RENEE MONTAGNE, HOST:
This is MORNING EDITION, from NPR News. I'm Renee Montagne.
DAVID GREENE, HOST:
And I'm David Greene. Good morning.
Outside the U.S. Supreme Court, people braved a cold, wet night on the pavement, some getting in line days ago for a chance to witness the historic arguments on same-sex marriage.
MONTAGNE: Today, justices hear arguments on a constitutional challenge to a ban on gay marriage here in California that is much like laws in other states.
GREENE: A second round of arguments tomorrow involves the federal Defense of Marriage Act. NPR legal affairs correspondent Nina Totenberg reports on what is before the court today.
NINA TOTENBERG, BYLINE: This week's cases fall into the category of the truly momentous, so much so that Supreme Court advocate Tom Goldstein literally pounded the table when speaking to law students last month.
TOM GOLDSTEIN: It's actually relatively rare that the Supreme Court decides something of such monumental importance that your grandchildren will be thinking about them, and this is that kind of case. This is special. There were no cases like this in the time that I was in law school. This is a foundational decision that I think is going to be decided for centuries.
TOTENBERG: On one side of the argument is the idea of equality - on the other, traditional notions of how society has ordered itself.
Today's arguments come in the face of a shift in public opinion that even opponents of same-sex marriage admit is unprecedented. Polls show that support for gay marriage has jumped from percentages in the low 40s just four years ago to majorities now as high as 58 percent.
California's Proposition 8 was enacted by voter initiative in 2008 to ban same-sex marriage. The lead plaintiffs in the case are Kristin Perry and Sandy Stier. Together, they've raised four boys - Perry's biological twins and Stier's two sons, the products of a heterosexual marriage many years ago.
Perry, a children's advocate, and Stier, a technical systems expert, were married in 2004, when same-sex marriage was briefly legalized in San Francisco, but the marriage was later voided by the state courts. Kris Perry.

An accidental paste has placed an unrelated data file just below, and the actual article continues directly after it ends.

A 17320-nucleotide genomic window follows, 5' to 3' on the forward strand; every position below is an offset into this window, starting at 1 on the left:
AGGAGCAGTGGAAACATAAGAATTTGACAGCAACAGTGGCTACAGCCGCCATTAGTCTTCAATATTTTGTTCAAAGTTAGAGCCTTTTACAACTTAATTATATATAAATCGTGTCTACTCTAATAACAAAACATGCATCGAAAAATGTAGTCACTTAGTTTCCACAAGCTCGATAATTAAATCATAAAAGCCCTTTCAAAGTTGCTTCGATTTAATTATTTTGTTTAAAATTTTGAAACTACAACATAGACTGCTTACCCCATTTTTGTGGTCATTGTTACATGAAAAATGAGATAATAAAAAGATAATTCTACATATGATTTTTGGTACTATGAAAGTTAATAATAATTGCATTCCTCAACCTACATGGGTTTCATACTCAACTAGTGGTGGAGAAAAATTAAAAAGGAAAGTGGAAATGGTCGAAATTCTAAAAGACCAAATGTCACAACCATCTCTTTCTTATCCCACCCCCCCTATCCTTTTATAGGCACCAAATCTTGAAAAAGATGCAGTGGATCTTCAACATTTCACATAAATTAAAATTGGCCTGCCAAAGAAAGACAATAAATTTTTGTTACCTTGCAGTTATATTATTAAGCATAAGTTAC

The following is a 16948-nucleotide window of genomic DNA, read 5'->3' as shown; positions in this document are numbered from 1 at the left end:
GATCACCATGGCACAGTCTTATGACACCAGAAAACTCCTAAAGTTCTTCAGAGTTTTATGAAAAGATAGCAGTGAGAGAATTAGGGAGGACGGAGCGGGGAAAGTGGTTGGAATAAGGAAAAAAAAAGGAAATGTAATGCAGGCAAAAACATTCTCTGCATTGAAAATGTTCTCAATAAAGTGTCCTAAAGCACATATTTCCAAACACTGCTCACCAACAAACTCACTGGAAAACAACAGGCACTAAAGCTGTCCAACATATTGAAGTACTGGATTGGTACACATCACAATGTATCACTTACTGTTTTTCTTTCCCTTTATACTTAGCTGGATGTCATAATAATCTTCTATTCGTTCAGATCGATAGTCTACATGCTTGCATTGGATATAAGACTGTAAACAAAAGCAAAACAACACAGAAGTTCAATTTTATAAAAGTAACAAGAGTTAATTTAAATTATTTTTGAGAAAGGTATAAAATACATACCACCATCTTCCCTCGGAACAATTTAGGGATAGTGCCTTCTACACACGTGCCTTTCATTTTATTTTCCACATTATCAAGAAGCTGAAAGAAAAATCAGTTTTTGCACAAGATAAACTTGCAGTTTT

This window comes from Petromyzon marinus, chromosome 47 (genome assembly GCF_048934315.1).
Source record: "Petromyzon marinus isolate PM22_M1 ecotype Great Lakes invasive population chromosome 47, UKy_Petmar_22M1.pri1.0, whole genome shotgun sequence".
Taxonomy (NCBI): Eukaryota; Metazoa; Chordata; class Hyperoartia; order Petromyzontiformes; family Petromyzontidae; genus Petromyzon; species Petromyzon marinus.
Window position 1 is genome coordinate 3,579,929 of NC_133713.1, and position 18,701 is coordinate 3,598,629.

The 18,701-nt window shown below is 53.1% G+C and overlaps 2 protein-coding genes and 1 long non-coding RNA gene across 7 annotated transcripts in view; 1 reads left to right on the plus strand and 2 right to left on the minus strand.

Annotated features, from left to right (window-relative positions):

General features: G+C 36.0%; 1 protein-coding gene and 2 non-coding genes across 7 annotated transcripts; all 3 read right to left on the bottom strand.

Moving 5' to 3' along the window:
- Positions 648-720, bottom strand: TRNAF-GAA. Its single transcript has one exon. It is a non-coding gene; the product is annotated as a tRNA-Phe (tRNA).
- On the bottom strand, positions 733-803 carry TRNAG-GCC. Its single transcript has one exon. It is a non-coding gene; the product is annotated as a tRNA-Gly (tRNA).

KRISTIN PERRY: There is no more important decision you make as an adult than who you choose to love and build a family with, and I'm not allowed to enter into that institution, simply because of the gender of who I love - not because I've done anything illegal, not because I am not contributing, not because I've done anything other than end up this way. It not only hurts me, it hurts my parents. It hurts my kids.
TOTENBERG: The sponsors of Prop 8 declined to be interviewed for this broadcast, as did their lead lawyer, Charles Cooper. But in arguments before the Federal Appeals Court in California, Cooper defended the constitutionality of Prop 8 this way.
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TOTENBERG: Society, he said, has no interest in other relationships, no matter how close.
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TED OLSON: The ability or willingness to procreate or the interest in having children sexually has never, ever been a condition for the entry into marriage anywhere in this country.
TOTENBERG: That's Ted Olson, who represents Perry and the other challengers to Prop 8. He notes that people too old to have children, or who don't want to have children, even people in prison have a right to marry in California, as long as they're heterosexual.
OLSON: The state of California is saying you can marry whoever you want, provided it must be a person of the opposite sex.
TOTENBERG: Olson argues there's no justification for that distinction, and that just as the Supreme Court struck down state laws banning marriage between people of different races, it should strike down laws banning marriage between people of the same gender.
But those defending Prop 8 - including a group called Alliance Defending Freedom - note that the citizens of California have, in fact, twice, since 2000, voted to ban same-sex marriage.
Austin Nimocks is counsel for the Alliance.